Active ingredient is found in chili peppers
TUESDAY, Nov. 17 (HealthDay News) -- The Qutenza (capsaicin) skin patch has been approved by the U.S. Food and Drug Administration to treat pain due to postherpetic neuralgia (PHN), the nerve pain that may follow shingles, drug maker NeurogesX said in a news release.
Capsaicin is the substance in chili peppers that provides the heat sensation. The Qutenza 8 percent patch delivers a synthetic form of the substance to the skin where the nerve pain is felt, the company said.
Clinical studies showed PHN pain was reduced for up to 12 weeks with the one-hour application of as many as four Qutenza patches, which can be cut to conform to the areas of pain. The non-narcotic medication is unlikely to cause drowsiness or interact with other drugs, NeurogesX said.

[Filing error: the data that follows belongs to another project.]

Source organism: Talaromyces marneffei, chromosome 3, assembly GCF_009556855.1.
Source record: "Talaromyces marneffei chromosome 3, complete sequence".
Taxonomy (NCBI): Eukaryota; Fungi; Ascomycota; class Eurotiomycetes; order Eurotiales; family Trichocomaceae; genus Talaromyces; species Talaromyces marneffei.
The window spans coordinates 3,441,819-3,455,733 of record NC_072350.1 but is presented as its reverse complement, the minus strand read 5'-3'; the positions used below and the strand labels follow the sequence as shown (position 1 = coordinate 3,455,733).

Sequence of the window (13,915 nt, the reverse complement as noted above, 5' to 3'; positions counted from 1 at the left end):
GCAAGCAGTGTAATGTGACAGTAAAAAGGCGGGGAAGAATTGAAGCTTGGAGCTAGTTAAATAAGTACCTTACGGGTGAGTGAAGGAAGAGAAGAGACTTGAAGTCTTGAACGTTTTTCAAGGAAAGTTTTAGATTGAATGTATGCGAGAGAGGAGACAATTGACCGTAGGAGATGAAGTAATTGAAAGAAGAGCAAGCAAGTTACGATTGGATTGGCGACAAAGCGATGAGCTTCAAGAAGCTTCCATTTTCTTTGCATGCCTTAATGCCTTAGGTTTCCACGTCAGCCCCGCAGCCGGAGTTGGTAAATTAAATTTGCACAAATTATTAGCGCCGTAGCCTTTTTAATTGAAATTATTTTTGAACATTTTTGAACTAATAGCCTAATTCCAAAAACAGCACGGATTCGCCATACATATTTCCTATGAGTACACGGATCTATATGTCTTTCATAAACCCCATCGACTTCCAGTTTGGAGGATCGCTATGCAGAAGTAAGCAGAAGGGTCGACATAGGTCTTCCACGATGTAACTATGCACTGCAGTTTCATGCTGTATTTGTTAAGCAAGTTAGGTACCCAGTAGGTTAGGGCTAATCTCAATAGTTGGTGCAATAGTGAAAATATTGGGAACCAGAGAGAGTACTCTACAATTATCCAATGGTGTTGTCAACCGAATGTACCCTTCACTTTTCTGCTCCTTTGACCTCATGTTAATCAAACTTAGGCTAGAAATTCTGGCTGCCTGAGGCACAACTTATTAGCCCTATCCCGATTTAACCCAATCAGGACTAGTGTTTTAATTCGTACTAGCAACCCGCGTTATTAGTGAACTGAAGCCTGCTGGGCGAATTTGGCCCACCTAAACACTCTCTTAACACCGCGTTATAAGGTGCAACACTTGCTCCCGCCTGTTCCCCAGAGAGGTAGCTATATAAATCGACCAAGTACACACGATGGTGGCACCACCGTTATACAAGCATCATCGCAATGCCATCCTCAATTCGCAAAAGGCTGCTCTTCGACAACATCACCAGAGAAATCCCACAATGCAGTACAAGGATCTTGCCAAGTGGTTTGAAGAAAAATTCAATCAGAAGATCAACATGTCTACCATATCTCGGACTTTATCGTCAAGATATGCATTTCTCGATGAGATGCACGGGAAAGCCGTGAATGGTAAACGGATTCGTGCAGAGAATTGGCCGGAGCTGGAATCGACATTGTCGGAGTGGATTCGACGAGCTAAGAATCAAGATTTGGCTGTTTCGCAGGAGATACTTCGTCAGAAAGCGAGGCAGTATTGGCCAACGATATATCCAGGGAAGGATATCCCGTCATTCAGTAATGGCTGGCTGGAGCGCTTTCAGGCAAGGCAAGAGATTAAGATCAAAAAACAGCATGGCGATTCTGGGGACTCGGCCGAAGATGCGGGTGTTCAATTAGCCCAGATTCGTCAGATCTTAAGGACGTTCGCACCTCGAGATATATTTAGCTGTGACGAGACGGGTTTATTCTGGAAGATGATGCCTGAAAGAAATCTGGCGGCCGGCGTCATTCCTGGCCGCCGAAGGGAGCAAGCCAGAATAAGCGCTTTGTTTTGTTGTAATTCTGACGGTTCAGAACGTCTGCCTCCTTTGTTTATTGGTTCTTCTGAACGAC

The most common clinical side effects reported were redness at the application site, an increase in blood pressure and itching.
Qutenza is likely to be available in the United States in the first quarter of next year, the company said. NeurogesX is based in San Mateo, Calif.
To learn more about nerve pain, visit the U.S. National Library of Medicine.
-- Scott Roberts
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